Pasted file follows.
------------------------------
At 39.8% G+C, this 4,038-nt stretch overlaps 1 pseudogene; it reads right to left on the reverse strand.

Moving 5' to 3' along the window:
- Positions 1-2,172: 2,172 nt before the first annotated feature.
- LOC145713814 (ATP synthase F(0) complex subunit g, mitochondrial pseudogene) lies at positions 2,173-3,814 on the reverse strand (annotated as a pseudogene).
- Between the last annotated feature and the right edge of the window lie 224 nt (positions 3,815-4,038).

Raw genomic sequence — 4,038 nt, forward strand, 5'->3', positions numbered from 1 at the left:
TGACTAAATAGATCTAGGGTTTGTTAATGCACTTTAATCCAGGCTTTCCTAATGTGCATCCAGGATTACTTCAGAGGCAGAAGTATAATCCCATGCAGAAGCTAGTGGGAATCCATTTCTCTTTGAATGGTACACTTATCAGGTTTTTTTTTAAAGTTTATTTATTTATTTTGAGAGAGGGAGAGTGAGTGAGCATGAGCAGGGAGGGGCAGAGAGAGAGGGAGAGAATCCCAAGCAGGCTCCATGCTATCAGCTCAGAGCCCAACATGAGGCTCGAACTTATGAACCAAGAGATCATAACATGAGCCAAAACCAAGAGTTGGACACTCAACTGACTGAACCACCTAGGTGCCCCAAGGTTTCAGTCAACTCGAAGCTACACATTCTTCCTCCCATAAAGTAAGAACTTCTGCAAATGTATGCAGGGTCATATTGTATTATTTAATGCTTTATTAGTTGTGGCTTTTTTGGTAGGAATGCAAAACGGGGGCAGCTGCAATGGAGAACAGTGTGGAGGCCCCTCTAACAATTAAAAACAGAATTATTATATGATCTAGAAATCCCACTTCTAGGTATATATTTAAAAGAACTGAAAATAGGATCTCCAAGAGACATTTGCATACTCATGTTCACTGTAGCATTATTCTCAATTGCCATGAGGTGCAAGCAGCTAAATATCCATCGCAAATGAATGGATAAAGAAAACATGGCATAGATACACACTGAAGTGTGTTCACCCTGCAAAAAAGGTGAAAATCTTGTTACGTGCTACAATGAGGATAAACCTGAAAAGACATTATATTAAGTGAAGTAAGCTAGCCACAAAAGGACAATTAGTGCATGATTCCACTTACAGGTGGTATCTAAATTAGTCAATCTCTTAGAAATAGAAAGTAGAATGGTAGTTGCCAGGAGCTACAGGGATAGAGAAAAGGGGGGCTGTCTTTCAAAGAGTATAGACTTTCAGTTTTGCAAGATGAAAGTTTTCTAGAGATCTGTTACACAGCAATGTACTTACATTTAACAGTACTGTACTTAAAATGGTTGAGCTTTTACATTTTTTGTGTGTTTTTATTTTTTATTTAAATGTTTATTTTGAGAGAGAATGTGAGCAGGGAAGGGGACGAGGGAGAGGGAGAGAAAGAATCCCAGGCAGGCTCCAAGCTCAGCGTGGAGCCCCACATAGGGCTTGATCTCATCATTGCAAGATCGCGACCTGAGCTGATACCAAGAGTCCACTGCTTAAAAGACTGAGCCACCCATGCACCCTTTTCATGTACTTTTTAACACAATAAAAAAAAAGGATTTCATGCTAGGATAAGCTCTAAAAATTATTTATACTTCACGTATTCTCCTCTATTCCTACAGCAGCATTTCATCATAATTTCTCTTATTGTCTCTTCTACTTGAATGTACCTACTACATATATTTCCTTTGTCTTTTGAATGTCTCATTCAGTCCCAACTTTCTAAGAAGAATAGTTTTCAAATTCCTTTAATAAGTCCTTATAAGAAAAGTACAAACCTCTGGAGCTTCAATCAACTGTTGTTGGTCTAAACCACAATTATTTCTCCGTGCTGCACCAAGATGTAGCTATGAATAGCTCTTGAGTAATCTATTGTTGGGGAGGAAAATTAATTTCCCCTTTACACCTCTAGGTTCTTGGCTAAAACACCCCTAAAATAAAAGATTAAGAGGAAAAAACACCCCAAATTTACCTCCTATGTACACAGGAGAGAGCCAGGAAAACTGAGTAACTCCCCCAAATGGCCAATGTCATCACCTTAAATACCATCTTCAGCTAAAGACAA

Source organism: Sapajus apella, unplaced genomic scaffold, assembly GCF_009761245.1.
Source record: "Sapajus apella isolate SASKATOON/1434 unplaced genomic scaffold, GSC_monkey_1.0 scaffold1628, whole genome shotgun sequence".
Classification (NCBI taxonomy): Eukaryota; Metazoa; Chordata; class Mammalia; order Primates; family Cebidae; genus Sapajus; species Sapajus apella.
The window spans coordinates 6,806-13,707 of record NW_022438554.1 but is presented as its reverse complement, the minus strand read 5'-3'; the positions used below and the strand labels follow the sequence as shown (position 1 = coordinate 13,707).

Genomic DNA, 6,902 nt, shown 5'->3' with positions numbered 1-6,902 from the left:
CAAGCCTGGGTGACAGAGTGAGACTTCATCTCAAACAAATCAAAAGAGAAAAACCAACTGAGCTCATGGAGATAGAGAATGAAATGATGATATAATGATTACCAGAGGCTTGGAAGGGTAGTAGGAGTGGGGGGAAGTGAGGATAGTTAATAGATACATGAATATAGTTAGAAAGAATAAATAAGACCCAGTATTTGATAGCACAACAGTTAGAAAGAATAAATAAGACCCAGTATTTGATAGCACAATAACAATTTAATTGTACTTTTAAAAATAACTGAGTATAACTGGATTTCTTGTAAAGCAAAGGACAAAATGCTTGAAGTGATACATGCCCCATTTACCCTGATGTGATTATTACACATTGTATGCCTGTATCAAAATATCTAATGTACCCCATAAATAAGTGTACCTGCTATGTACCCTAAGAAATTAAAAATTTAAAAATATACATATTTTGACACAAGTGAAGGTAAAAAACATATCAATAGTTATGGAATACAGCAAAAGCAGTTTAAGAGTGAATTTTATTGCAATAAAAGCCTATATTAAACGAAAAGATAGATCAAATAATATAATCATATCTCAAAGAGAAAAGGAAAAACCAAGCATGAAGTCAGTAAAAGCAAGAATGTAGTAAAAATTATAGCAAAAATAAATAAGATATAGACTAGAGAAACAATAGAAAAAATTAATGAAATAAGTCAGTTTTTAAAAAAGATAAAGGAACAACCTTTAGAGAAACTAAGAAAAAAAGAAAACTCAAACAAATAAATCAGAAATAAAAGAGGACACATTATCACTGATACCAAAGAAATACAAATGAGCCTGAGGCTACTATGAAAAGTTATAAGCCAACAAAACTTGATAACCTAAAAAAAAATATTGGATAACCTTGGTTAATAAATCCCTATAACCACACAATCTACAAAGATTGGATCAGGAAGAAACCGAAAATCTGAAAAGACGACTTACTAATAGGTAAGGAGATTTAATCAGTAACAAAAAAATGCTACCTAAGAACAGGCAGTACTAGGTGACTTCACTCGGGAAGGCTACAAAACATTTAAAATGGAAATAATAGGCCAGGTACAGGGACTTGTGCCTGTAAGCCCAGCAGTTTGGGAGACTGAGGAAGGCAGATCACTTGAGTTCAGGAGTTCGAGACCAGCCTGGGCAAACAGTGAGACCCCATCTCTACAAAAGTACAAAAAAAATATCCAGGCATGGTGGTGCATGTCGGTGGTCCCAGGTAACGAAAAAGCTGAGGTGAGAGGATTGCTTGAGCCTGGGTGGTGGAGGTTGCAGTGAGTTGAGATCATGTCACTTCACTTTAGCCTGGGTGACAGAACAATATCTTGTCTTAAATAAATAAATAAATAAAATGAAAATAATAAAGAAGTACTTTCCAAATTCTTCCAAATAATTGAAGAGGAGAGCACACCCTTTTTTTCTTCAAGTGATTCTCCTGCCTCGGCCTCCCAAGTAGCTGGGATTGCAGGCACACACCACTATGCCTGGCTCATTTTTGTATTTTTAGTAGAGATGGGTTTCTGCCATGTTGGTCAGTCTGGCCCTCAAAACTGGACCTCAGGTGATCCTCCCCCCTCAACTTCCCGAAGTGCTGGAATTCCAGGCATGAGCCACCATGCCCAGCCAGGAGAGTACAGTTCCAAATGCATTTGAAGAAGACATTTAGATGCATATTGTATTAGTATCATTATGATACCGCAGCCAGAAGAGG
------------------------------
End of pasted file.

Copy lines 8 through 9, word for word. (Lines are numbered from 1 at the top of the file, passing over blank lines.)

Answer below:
Source organism: Sapajus apella, unplaced genomic scaffold, assembly GCF_009761245.1.
Source record: "Sapajus apella isolate SASKATOON/1434 unplaced genomic scaffold, GSC_monkey_1.0 scaffold1628, whole genome shotgun sequence".